• The high costs in obtaining the necessary data for adaptation and resilience measurement.
  • Monitoring and reporting of adaptation efforts due to a lack of accessible and common definitions or standards for adaptation metrics.
  • Little harmonization of the adaptation and resilience indicators used between public and private sectors.

The side event participants agreed that improved adaptation metrics would help to demonstrate the impact of funds and enable private sector actors to understand, how, or if their financing is having the impact intended. Panellists identified the need to:

  • Situate specific adaptation interventions within broader country objectives, considering the cross-cutting nature of risks and synergies between other climate related activities being implemented.
  • Adaptation metrics need to be anchored in the reality of the local contexts that are to be monitored and evaluated to support decision making.
  • Adaptation and resilience (A&R) metrics frameworks need to continuously adapt and improve based on concrete lessons learnt and feedback received from smallholder farmers, agri-companies, and investment or project implementers.
  • Capacity building for such measurement activities should be provided to private and public sector organisations for further understanding on the best way to gather and define such information.

Rebecca Mincy from Acumen presented the Acumen Resilient Agriculture Fund, the world’s first equity fund designed to build the climate resilience of smallholder farmers.

Acumen collaborates with 60 Decibels to understand the local farmer contexts of their investees and measure the performance of their investments via tailored surveys considering farmers’ ability to adapt.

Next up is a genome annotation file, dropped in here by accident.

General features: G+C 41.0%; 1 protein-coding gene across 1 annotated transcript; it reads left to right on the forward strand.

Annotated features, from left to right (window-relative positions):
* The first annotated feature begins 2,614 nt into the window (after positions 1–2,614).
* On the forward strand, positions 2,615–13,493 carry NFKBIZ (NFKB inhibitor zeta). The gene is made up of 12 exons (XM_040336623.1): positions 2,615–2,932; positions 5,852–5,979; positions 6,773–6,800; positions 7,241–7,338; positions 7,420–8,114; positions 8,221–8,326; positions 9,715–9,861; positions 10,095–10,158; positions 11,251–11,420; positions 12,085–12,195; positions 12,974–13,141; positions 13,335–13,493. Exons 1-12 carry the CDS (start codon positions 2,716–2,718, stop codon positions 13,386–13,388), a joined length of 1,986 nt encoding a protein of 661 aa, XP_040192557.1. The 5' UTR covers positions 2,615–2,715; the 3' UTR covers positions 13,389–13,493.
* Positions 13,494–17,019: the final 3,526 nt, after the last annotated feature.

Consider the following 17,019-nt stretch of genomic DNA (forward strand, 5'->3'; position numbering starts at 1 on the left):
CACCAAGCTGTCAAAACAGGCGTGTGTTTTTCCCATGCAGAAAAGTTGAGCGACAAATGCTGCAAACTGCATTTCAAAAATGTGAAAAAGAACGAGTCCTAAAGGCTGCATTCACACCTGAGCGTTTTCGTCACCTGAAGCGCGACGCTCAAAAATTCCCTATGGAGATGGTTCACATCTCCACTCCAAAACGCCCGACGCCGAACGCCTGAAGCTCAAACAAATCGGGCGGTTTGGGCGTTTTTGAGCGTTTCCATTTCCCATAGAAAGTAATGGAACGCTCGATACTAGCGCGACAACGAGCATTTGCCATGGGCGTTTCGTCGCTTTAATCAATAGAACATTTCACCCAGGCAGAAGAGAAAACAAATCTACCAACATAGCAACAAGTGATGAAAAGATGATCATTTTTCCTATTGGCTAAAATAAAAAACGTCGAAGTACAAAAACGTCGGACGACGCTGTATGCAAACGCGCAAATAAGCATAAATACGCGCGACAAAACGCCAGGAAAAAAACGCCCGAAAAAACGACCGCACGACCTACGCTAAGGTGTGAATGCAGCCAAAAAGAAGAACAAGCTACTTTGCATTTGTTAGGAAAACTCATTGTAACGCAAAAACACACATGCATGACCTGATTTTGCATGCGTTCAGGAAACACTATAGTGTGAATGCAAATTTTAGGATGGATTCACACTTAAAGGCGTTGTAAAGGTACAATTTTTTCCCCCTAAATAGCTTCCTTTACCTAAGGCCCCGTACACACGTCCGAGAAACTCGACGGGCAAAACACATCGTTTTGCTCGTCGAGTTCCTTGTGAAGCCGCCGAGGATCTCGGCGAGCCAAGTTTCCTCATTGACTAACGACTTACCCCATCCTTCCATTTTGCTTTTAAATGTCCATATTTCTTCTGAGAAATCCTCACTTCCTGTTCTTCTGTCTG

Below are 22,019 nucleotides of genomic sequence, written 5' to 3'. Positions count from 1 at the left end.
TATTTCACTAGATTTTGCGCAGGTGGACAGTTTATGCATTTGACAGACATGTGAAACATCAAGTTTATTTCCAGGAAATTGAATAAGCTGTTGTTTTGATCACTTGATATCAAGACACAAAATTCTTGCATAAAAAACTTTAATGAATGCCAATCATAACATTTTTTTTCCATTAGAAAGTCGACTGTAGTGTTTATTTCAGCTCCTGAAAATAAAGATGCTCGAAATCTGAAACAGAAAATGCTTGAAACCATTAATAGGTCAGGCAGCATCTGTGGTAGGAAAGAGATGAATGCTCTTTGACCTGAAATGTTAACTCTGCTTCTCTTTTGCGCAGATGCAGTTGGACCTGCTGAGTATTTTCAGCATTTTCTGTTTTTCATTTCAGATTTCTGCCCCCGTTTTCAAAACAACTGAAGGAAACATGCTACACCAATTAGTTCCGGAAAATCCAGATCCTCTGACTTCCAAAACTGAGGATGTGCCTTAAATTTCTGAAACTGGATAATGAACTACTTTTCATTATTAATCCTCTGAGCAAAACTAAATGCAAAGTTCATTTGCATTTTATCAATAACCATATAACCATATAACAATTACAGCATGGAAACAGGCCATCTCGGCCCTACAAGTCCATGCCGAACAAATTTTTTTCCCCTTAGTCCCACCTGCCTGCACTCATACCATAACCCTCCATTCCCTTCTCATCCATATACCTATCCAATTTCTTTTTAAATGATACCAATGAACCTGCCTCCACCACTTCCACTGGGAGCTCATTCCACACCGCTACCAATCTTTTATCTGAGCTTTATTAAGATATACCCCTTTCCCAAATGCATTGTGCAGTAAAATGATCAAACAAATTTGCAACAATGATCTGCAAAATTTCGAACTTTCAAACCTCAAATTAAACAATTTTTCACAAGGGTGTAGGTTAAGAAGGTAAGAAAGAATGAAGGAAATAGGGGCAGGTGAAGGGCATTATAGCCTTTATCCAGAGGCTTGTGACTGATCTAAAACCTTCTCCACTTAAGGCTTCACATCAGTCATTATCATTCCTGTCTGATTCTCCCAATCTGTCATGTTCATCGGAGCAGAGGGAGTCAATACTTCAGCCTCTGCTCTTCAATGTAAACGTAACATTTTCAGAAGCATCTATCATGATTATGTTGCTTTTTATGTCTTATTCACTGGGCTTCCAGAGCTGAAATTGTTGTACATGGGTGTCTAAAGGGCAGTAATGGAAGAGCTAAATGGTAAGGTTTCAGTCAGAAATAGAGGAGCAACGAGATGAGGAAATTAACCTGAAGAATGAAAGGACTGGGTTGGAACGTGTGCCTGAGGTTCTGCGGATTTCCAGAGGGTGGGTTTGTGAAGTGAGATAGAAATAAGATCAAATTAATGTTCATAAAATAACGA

Through this they can incorporate lessons learnt to continually improve the investment process.

The CGIAR Hub for Sustainable Finance is developing science-based tools for risk assessment and impact quantification to assist investors in gathering adaptation and resilience (A&R) baseline data, enable ongoing monitoring and evaluating against A&R indicators, and ensure compliance with global regulations. 

This is being implemented with—among others—the ‘Accelerating Impacts of CGIAR Climate Research for Africa (AICCRA)’ project and the African Enterprise Challenge Fund (AECF) to support cost-effective implementation of climate-smart agriculture, by instituting a science-based pipeline screening tool.

Similarly with asset managers responsAbility AG, CGIAR co-designed the first science-based fund on Climate Smart Food Systems, and will provide Technical Assistance pre and post investment to maximize the fund’s impact.

So, IPAM, the CGIAR and CLIC are taking the lead in developing targeted A&R metrics frameworks, assessment tools and solutions and will utilise the Climate Shot Investor Coalition member base, which brings together a diverse set of both public and private organisations, to test and pilot these solutions.

There should be much more to come and expect from this exciting topic.


  • Bethany Cosgrove, CGIAR Hub for Sustainable Finance
  • Godefroy Grosjean, CGIAR Hub for Sustainable Finance
  • Richard Newman, CGIAR Hub for Sustainable Finance
  • Andreea Nowak, Research Team Leader - Climate Action, Alliance Bioversity International - CIAT
  • Riad Balaghi, Adaptation of African Agriculture (AAA) and International Platform for Adaptation Metrics (IPAM)
  • Karim Anegay, Adaptation of African Agriculture (AAA) and International Platform for Adaptation Metrics (IPAM)